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Handling Anomalies: Errors and Exceptions

  • August 6, 2007
  • By Matt Weisfeld
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Anomaly Handling

It is rare for a class to be written perfectly the first time. In most, if not all, situations, things will go wrong. Any designer who does not plan for problems is courting danger.

Assuming that your code has the ability to detect and trap an anomalous condition, you can handle the anomaly in several different ways: In the book Java Primer Plus, the authors state that there are three basic solutions to handling a problem that is detected in a program: "fix it, ignore the problem by squelching it, or exit the runtime in some graceful manner".

A variation on this theme is presented in the book Object-Oriented Design in Java. The authors expand on this theme by adding the choice of throwing an exception. The options are:

  • Ignore the problem—not a good idea!
  • Check for potential problems and abort the program when you find a problem.
  • Check for potential problems, catch the mistake, and attempt to fix the problem.
  • Throw an exception. (Often, this is the preferred way to handle the situation.)

Let me talk about each of these strategies.

Ignoring the Problem

Simply ignoring a potential problem is a recipe for disaster. To illustrate, consider the situation where you purposely generate an anomaly. In this case, you do a simple divide by zero that will untimely crash the application, as seen in Listing 1.

// Class ErrorHandling
public class ErrorHandling {

   public static void main(String[] args) {

      int a = 0;
      int b = 0;
      int c = 0;

      c = a / b;    // divide by zero

      System.out.println("At the end ");

   }

}

Listing 1: Generating an Error—Ignoring the exception

Understanding the flow of control in these applications is important. As you see in Diagram 2, the application's flow of control is interrupted by the operating system when the divide by zero is encountered.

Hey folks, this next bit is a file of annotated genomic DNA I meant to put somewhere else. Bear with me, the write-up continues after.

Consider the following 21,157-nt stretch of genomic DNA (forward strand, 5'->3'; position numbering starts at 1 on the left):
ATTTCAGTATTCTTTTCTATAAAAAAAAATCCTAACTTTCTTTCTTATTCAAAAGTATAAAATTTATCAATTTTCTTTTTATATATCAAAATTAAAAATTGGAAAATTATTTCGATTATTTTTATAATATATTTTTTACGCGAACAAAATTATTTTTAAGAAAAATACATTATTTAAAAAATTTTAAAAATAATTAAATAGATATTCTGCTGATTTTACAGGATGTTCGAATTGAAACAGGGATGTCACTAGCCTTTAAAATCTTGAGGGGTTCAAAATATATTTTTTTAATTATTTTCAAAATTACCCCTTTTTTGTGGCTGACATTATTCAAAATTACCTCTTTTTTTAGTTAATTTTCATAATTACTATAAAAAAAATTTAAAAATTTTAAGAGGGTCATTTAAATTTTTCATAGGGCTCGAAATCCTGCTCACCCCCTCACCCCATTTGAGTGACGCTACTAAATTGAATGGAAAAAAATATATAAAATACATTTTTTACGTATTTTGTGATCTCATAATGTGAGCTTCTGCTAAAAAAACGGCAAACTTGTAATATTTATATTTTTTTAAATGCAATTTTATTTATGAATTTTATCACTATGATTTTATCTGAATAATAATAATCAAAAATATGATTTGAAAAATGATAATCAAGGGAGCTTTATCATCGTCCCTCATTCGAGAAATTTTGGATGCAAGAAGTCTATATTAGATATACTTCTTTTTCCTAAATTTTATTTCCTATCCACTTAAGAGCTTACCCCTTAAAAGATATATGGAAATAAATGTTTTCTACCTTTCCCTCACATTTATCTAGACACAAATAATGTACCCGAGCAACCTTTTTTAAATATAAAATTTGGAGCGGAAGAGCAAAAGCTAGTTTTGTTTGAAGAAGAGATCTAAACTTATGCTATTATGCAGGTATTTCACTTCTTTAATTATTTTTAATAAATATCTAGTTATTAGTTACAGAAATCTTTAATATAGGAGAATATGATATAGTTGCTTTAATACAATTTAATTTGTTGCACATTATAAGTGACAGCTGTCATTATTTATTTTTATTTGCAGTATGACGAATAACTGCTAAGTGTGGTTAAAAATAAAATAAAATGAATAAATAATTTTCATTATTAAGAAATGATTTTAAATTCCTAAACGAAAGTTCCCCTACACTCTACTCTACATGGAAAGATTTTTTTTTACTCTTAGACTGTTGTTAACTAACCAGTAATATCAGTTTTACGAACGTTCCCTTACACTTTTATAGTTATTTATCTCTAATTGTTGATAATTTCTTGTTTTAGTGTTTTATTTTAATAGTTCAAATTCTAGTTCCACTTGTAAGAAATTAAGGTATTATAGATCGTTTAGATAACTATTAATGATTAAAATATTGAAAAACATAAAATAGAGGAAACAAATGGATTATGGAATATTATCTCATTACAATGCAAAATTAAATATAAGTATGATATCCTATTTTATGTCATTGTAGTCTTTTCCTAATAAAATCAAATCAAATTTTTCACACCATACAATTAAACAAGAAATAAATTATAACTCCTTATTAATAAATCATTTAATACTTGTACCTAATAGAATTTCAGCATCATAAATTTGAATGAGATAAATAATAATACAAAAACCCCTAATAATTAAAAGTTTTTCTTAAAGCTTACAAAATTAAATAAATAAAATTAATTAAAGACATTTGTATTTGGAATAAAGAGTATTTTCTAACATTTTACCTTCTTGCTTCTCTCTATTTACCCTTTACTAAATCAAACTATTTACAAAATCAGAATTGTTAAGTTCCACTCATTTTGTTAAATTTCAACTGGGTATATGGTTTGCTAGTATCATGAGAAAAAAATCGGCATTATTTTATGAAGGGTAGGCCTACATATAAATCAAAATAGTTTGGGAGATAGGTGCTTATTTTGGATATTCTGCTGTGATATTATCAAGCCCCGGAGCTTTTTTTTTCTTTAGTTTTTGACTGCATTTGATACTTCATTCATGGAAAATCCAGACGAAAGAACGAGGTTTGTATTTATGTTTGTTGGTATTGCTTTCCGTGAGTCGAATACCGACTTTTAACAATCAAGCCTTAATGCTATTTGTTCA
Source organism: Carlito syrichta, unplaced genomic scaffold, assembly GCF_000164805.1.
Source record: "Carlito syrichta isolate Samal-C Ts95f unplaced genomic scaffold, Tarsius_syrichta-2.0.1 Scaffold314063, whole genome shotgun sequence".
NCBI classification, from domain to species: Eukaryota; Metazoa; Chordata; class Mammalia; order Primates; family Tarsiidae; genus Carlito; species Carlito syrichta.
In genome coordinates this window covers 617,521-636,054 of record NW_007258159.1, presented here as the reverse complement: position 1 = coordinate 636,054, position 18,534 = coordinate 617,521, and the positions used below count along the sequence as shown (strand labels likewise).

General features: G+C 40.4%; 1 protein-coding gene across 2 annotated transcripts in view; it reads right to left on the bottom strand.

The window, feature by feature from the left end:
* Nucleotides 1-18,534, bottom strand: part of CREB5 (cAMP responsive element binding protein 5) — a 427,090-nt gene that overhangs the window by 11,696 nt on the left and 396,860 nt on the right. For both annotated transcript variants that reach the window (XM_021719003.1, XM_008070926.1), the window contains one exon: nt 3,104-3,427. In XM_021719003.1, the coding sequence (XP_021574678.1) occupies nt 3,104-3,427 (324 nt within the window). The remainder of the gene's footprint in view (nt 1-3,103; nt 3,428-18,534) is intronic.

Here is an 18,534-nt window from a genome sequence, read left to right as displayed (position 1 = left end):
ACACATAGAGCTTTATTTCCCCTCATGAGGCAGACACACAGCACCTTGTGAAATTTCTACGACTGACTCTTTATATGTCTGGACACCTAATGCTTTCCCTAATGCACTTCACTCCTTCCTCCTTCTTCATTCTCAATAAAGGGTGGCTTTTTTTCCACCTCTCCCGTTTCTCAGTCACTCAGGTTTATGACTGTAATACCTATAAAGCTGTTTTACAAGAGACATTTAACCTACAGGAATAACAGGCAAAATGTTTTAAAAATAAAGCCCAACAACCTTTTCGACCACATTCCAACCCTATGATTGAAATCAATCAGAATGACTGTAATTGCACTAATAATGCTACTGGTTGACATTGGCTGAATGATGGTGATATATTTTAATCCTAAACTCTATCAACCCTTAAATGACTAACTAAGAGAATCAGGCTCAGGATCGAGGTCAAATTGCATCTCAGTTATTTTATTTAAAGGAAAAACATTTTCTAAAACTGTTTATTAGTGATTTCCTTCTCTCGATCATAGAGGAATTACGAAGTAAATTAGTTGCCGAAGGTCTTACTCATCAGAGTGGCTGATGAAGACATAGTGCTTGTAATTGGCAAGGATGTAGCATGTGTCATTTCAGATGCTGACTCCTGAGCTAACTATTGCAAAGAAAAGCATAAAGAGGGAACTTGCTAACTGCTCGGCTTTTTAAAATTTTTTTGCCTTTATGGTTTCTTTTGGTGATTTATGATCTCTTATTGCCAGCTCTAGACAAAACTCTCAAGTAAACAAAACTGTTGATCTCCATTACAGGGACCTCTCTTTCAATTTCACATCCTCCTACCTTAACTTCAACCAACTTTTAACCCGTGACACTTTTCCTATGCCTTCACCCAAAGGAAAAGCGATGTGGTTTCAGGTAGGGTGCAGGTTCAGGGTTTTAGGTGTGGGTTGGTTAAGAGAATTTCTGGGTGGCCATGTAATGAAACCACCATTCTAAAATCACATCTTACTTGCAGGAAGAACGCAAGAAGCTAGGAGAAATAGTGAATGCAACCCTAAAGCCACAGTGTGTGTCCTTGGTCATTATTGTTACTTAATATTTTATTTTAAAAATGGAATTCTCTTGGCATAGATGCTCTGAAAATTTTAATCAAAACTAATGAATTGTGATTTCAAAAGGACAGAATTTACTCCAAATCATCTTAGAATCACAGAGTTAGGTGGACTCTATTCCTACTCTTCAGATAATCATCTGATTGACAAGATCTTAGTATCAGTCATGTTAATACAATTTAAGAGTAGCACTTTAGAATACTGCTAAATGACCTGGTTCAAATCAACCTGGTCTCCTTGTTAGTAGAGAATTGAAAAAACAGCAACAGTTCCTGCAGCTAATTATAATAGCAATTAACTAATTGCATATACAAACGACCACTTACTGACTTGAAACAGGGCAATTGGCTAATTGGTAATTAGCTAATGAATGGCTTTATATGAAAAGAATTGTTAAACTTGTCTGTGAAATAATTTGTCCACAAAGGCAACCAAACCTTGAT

Click here for a larger image.

Diagram 2: An Object with two References and two Objects (different content)

At this point, the application loses control of the process and is aborted. Control returns to the operating system. You can see this by observing the output in Figure 1.



Click here for a larger image.

Figure 1: Generating an Error—Ignoring the problem

This scenario is not a happy ending for the user. How many times have you been using a software application when the application crashed? Although this used to be a more common occurrence several years ago, it is still an unwelcome situation. And, when a situation such as this does occur, the results can be anywhere from annoying to devastating. When an application has an uncontrolled abort, there is a distinct possibility that data will be lost or corrupted. One of the cardinal rules pertaining to software applications is that an application should avoid an uncontrolled abort (crash) at all costs. If an application continuously crashes, users are very likely to stop using (buying) the product.

If you do make the effort to detect the problem, you might as well figure out how to handle it; if you are going to ignore the problem, why bother detecting it in the first place? The bottom line is that you should not ignore the problem. If you do not handle your errors, the application will eventually terminate ungracefully or continue in a mode that can be considered an unstable (unsafe) state. In the latter case, you might not even know you are getting incorrect results for some period of time—and this can be dangerous.





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